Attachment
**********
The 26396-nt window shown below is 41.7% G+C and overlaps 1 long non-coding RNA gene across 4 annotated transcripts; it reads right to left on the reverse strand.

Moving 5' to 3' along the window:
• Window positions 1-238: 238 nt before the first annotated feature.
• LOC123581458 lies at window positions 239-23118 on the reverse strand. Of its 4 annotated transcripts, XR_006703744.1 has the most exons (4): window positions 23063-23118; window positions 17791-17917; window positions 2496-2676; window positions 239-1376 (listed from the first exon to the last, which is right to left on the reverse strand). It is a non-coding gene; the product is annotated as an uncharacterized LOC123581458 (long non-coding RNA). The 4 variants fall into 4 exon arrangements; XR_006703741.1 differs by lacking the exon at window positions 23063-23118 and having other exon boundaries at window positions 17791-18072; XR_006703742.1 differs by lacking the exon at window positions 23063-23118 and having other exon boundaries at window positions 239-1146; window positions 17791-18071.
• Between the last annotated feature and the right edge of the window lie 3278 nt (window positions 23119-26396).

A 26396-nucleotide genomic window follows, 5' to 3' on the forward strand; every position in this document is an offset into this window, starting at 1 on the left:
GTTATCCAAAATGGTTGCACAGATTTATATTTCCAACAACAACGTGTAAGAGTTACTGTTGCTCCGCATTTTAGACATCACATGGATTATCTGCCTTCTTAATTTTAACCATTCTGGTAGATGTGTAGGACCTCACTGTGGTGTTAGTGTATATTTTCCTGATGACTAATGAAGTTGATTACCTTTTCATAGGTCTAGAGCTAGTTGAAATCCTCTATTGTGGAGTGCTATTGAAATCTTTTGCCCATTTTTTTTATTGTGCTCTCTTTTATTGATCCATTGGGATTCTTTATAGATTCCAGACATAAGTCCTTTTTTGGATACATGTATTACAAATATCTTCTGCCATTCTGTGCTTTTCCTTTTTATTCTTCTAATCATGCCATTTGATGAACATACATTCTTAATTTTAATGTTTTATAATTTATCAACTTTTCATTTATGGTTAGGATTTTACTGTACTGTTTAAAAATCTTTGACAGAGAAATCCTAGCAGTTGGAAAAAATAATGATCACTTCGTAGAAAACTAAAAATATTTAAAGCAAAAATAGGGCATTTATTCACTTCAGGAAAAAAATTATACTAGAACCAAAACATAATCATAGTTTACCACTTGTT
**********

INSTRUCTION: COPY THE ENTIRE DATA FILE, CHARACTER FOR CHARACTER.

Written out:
The 26396-nt window shown below is 41.7% G+C and overlaps 1 long non-coding RNA gene across 4 annotated transcripts; it reads right to left on the reverse strand.

Moving 5' to 3' along the window:
• Window positions 1-238: 238 nt before the first annotated feature.
• LOC123581458 lies at window positions 239-23118 on the reverse strand. Of its 4 annotated transcripts, XR_006703744.1 has the most exons (4): window positions 23063-23118; window positions 17791-17917; window positions 2496-2676; window positions 239-1376 (listed from the first exon to the last, which is right to left on the reverse strand). It is a non-coding gene; the product is annotated as an uncharacterized LOC123581458 (long non-coding RNA). The 4 variants fall into 4 exon arrangements; XR_006703741.1 differs by lacking the exon at window positions 23063-23118 and having other exon boundaries at window positions 17791-18072; XR_006703742.1 differs by lacking the exon at window positions 23063-23118 and having other exon boundaries at window positions 239-1146; window positions 17791-18071.
• Between the last annotated feature and the right edge of the window lie 3278 nt (window positions 23119-26396).

A 26396-nucleotide genomic window follows, 5' to 3' on the forward strand; every position in this document is an offset into this window, starting at 1 on the left:
GTTATCCAAAATGGTTGCACAGATTTATATTTCCAACAACAACGTGTAAGAGTTACTGTTGCTCCGCATTTTAGACATCACATGGATTATCTGCCTTCTTAATTTTAACCATTCTGGTAGATGTGTAGGACCTCACTGTGGTGTTAGTGTATATTTTCCTGATGACTAATGAAGTTGATTACCTTTTCATAGGTCTAGAGCTAGTTGAAATCCTCTATTGTGGAGTGCTATTGAAATCTTTTGCCCATTTTTTTTATTGTGCTCTCTTTTATTGATCCATTGGGATTCTTTATAGATTCCAGACATAAGTCCTTTTTTGGATACATGTATTACAAATATCTTCTGCCATTCTGTGCTTTTCCTTTTTATTCTTCTAATCATGCCATTTGATGAACATACATTCTTAATTTTAATGTTTTATAATTTATCAACTTTTCATTTATGGTTAGGATTTTACTGTACTGTTTAAAAATCTTTGACAGAGAAATCCTAGCAGTTGGAAAAAATAATGATCACTTCGTAGAAAACTAAAAATATTTAAAGCAAAAATAGGGCATTTATTCACTTCAGGAAAAAAATTATACTAGAACCAAAACATAATCATAGTTTACCACTTGTT